While everything fell into place pretty easily with the relocation, I took the truck for a drive and discovered that it's still losing a little coolant out the vent holes on top of the new tank. I actually saw it happen this time, though. When I got back home from my test drive, I let it sit and idle in front of the house for a bit while I monitored the temps on my app. I watched a little bit of coolant push itself out of the top of the tank, right as the temp hit about 220, but the fan quickly brought it back down to the low 200s and it never leaked again after that while I was watching. I honestly think that maybe I overfilled the system a little bit when I installed the new tank and it's just burping out the excess and it keeps happening because I'm topping it off before each time I drive it. It gets hot, fluid expands, and it overflows until it cools off. I'm not planning to add any more coolant before I drive it again and I'll watch to see if it still purges. I suspect it might be finished with that process. After driving around for a while and sitting at a few traffic lights, it never got very hot. The electric fan kicked on and brought it back down to the low 200s every time, so it's definitely not overheating. 

As sort of an insurance plan for preventing higher temps, I ordered an adjustable fan controller that I'm going to splice into the factory fan. I'm probably going to set it to kick on at or just below 210 degrees, and shut off a bit lower than the factory setting. I'm going to research some settings to see what's ideal. I also ordered a 180 degree thermostat to help keep it running a little cooler. I think that with the combo of the lower fan settings and the colder thermostat should be more than enough to keep it cool. 

The engine compartment is looking so much less cluttered without the A/C and the mechanical fan setup. I really need to clean it, though. 20+ years of neglect have left quite a bit of nastiness on the surfaces. 

Manual_Trans
Manual_Trans New Reader
5/13/24 3:02 a.m.

More progress under the hood. Today I installed a Mishimoto fan controller. The factory setting for the fan to come on was around 215 degrees, so I dropped that by about ten degrees. The truck doesn't even hit 220 anymore, which is a lot better than before I installed it. That's in warm weather, stop and go, with some aggressive driving when appropriate. I managed to find a great spot for the controller on the core support, just in front of the battery. This placement was perfect because it gave me direct access to the fuse box for power and a big factory ground point, which keeps the wires nice and short. I ran the harness under the battery tray to keep it all as hidden as possible. 

I soldered, wrapped, and tucked the wires away as nicely as I could manage without disassembling anything. The 12V switched source was tapped from a wire in the fuse box and the rest of the connections were hidden and tucked away. Since I'm using the factory fan, I cut off the OEM fan harness plug and spliced that onto the Mishimoto harness. That way it can be unplugged like the stock fan if I need to disassemble things and looks like part of the stock harness. Here's a poorly-lit shot of the finished product:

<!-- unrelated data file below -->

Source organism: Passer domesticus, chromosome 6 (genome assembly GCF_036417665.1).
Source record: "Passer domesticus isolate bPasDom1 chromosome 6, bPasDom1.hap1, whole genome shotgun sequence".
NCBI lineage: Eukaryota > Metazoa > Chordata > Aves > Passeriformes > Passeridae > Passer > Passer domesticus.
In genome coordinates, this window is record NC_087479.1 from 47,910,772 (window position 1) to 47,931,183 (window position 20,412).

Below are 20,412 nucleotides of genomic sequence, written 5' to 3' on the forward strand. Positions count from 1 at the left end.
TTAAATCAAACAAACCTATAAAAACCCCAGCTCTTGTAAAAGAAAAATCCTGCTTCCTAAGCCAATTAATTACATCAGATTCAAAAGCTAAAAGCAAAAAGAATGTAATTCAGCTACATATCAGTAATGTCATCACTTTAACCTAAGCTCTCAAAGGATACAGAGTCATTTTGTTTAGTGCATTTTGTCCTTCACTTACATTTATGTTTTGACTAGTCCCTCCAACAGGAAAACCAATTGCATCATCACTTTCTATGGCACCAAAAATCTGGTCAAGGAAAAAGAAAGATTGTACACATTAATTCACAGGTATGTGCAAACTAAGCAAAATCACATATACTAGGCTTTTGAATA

It's not much to look at and that's completely intentional. So far it works great and the peak temps stay 5-10 degrees lower than before. I suspect it will stay even cooler once I get the 180 degree thermostat installed. The truck really rips with the recent 60-ish pound weight loss (AC system, huge shroud, clutch fan, and carbon hood) and added power from the clutch fan delete. This thing is going to be nuts with a Hemi under the hood. I can't wait. 

Manual_Trans
Manual_Trans New Reader
5/19/24 3:46 a.m.

No changes to the truck, but I did take it to my first ever Cars and Coffee here in Tacoma. I wish I'd taken some pictures at the gathering because it was filled with some really cool and interesting builds. There were two older Z cars with LS swaps, a second gen Starlet with an engine swap and a turbo, a Lotus Esprit, a third gen Celica with a UZ (I think), and a bunch of other oddballs. The truck got a lot more attention than I was expecting. One guy even told me it was his favorite vehicle at the event, which was incredibly flattering, given how many cool cars were there. 

Once the meet started to thin out, I went for a cruise with some friends that I recently made. We drove along the water to a park that was very near my house. The truck ran flawlessly all day and kept up incredibly well in the twisty sections of the drive. The temps stayed well within safe parameters, so I'd say my fan controller is pretty much dialed in. I took a few quick photos of the small group in the final location. It was a fun day!

Manual_Trans
Manual_Trans New Reader
6/8/24 5:44 p.m.

Since I started piecing this truck together with a sort of JDM theme on the exterior, I have been eyeing Japanese license plates. I thought it would be a fun little detail to put on the truck for shows and photo shoots. I found a site called customjapaneseplates.com that allowed me to put together a completely custom, Japanese style license plate, in a variety of colors and layouts. It's embossed, reflective aluminum, just like a legit plate. I studied authentic plates for a while to make sure I didn't put anything on it that I didn't intend. I chose the temporary plate background because it was historically used to make just about anything street legal for a short period of time, in order to move race cars and show cars to venues and back. I thought that was cool, so I went for it.